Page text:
In Australia, applied physicists at the University of Technology Sydney reported in 2015 that a cool roofing material made of a pair of polymers kept a commercial roof 3°C and 6°C cooler than ambient air in the midday sun and at night, respectively.


A group from The University of Colorado are commercialising another passive radiative cooling plastic film. The new materials from the research team incorporate materials or structures which reflect nearly all the sun’s rays. They also contain polymers that radiate away additional heat without warming the surrounding air.


Applying coatings to building materials remains an issue. Highly reflective compounds can be integrated into shingles and clay tiles for new construction or renovation, but it's harder to come up with options for retrofitting existing buildings.


That's where the new passive cooling paint comes in.


Researchers at Columbia University had been experimenting with making highly reflective materials by adding air voids to plastics. They then studied ways of curing a common polymer from a liquid to a solid thin film that, under certain conditions, turned from transparent to white as it dried, causing it to strongly reflect light. (The same effect explains why snow is white even though ice cubes are transparent.) The researchers then found they could re-create the effect with other polymers and settled on a highly durable commercial polymer called PVDF-HFP.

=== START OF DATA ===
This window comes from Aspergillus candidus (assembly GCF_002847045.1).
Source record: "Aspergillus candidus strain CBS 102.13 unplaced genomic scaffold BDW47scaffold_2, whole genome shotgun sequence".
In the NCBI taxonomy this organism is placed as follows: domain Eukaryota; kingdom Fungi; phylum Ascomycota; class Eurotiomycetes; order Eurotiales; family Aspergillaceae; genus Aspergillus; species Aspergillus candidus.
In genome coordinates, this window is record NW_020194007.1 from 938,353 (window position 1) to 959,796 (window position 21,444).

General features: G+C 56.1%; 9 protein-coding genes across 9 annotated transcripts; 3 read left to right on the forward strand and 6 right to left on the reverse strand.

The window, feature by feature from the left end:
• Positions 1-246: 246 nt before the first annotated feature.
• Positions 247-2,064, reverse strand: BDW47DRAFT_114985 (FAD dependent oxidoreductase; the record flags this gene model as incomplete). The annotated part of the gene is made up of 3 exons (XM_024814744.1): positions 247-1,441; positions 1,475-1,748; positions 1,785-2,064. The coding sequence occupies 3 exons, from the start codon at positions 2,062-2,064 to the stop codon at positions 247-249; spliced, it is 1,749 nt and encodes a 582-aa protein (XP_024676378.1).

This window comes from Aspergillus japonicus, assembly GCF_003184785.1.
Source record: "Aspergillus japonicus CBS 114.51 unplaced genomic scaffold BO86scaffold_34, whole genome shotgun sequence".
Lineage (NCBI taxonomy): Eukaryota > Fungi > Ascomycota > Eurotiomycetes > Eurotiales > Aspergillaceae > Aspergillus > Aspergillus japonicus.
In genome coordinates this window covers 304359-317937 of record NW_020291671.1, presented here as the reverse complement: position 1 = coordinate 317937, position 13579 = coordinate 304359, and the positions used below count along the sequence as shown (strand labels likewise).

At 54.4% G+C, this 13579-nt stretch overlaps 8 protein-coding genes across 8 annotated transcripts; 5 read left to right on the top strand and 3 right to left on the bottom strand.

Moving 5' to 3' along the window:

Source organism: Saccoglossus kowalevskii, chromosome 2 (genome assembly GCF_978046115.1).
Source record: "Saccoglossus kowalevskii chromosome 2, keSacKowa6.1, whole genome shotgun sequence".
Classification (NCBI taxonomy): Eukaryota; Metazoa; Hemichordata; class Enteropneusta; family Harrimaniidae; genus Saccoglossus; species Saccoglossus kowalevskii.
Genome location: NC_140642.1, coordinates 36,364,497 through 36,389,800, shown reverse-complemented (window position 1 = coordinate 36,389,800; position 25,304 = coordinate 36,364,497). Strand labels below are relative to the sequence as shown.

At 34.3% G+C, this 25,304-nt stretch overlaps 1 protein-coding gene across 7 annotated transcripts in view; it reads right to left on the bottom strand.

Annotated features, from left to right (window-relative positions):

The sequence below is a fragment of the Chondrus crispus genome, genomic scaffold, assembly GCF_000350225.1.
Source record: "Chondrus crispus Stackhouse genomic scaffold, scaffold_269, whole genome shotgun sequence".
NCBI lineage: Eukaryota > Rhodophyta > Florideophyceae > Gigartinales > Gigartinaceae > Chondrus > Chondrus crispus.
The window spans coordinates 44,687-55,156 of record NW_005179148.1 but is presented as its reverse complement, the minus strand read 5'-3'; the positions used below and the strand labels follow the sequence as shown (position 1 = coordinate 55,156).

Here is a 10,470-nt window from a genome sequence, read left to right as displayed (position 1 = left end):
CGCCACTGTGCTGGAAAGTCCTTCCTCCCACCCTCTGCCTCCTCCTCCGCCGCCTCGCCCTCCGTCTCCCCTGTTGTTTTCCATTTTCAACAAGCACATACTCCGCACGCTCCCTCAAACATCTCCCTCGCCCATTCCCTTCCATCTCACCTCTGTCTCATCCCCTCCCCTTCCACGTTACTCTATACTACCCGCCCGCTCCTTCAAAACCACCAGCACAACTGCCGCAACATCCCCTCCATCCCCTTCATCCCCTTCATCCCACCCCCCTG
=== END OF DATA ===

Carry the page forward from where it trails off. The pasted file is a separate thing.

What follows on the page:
The polymer starts as a solution in acetone, to which the researchers add water. When painted on a surface, the acetone evaporates, and the polymer and water separates, creating a network of water droplets. Finally, the water also evaporates, leaving a spongelike arrangement of interconnected voids that reflect up to 99.6% of light, including IR, visible, and UV. Painted surfaces remained 6°C cooler than the surrounding air. At the moment the paint is five times the cost of traditional acrylic paints, but the energy savings would outweigh that, not to mention the benefit to the environment.


Also using historical cooling ideas, another research project based in Egypt andrun by Lund University and the German University in Cairo have been developing a passive heating and cooling system with nineteenth century technololgy.